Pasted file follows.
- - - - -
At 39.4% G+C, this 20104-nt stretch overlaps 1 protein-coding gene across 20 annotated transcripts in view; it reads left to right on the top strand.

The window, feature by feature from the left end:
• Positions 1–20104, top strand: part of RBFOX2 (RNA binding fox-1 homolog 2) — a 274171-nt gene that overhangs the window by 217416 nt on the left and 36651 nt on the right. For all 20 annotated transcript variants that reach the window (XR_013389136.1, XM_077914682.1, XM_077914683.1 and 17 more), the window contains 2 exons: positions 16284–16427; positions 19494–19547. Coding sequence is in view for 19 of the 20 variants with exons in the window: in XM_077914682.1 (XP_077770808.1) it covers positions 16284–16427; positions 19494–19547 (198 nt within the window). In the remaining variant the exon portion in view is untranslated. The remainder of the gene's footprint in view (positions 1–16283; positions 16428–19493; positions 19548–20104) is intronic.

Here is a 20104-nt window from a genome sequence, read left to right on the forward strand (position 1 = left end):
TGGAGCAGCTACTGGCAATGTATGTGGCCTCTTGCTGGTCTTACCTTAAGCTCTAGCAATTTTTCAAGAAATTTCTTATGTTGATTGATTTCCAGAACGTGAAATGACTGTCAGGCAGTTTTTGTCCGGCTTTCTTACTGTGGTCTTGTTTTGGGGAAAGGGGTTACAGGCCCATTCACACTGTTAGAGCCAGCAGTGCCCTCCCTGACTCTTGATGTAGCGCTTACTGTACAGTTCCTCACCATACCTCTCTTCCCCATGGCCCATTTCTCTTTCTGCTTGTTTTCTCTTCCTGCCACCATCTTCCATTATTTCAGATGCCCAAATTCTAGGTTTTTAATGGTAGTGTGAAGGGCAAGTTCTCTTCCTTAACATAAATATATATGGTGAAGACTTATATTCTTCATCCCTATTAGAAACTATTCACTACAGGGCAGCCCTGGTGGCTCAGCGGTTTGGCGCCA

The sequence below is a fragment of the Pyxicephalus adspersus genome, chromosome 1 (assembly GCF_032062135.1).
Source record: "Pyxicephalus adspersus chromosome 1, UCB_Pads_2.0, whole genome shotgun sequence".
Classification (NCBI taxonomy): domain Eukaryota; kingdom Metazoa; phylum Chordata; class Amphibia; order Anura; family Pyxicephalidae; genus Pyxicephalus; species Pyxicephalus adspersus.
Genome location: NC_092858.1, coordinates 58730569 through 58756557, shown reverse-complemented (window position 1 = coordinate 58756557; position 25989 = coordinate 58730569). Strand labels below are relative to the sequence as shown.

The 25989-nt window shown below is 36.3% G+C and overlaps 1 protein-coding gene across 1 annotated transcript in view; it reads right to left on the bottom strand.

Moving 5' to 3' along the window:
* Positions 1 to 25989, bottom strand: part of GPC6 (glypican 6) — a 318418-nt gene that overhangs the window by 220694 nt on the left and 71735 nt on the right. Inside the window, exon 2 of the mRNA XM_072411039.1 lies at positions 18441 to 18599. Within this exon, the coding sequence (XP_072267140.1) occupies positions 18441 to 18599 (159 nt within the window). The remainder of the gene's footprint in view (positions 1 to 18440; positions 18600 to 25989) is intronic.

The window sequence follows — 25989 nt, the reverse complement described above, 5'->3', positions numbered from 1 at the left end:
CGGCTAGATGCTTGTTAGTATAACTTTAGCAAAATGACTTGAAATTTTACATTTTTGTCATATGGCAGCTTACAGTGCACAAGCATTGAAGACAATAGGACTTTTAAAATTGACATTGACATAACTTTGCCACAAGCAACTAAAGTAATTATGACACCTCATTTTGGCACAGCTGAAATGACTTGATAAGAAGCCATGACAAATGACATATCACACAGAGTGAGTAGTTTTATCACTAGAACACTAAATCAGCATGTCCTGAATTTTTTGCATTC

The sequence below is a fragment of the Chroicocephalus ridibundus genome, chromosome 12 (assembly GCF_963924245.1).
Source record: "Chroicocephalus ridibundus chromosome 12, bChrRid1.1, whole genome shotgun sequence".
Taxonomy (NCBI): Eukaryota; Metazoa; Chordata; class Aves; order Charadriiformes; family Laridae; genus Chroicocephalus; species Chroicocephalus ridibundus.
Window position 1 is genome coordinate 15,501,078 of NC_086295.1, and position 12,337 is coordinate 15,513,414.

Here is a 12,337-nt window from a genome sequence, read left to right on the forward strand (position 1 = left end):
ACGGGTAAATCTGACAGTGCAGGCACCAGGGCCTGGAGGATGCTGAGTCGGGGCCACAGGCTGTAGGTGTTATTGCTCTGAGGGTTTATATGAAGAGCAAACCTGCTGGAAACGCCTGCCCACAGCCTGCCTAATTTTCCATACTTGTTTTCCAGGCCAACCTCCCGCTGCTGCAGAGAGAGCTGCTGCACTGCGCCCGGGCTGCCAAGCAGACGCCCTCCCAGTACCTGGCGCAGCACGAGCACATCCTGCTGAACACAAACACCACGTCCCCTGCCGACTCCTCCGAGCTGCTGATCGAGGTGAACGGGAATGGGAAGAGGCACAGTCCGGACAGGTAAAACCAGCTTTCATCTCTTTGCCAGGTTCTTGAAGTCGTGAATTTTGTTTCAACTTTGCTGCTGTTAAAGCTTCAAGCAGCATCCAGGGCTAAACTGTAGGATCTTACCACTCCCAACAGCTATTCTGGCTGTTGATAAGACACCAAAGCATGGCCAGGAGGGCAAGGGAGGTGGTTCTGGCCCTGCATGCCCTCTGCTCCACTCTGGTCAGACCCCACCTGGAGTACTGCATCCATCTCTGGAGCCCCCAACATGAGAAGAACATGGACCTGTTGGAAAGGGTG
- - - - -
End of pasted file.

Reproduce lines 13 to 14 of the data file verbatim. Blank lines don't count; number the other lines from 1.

The window sequence follows — 25989 nt, the reverse complement described above, 5'->3', positions numbered from 1 at the left end:
CGGCTAGATGCTTGTTAGTATAACTTTAGCAAAATGACTTGAAATTTTACATTTTTGTCATATGGCAGCTTACAGTGCACAAGCATTGAAGACAATAGGACTTTTAAAATTGACATTGACATAACTTTGCCACAAGCAACTAAAGTAATTATGACACCTCATTTTGGCACAGCTGAAATGACTTGATAAGAAGCCATGACAAATGACATATCACACAGAGTGAGTAGTTTTATCACTAGAACACTAAATCAGCATGTCCTGAATTTTTTGCATTC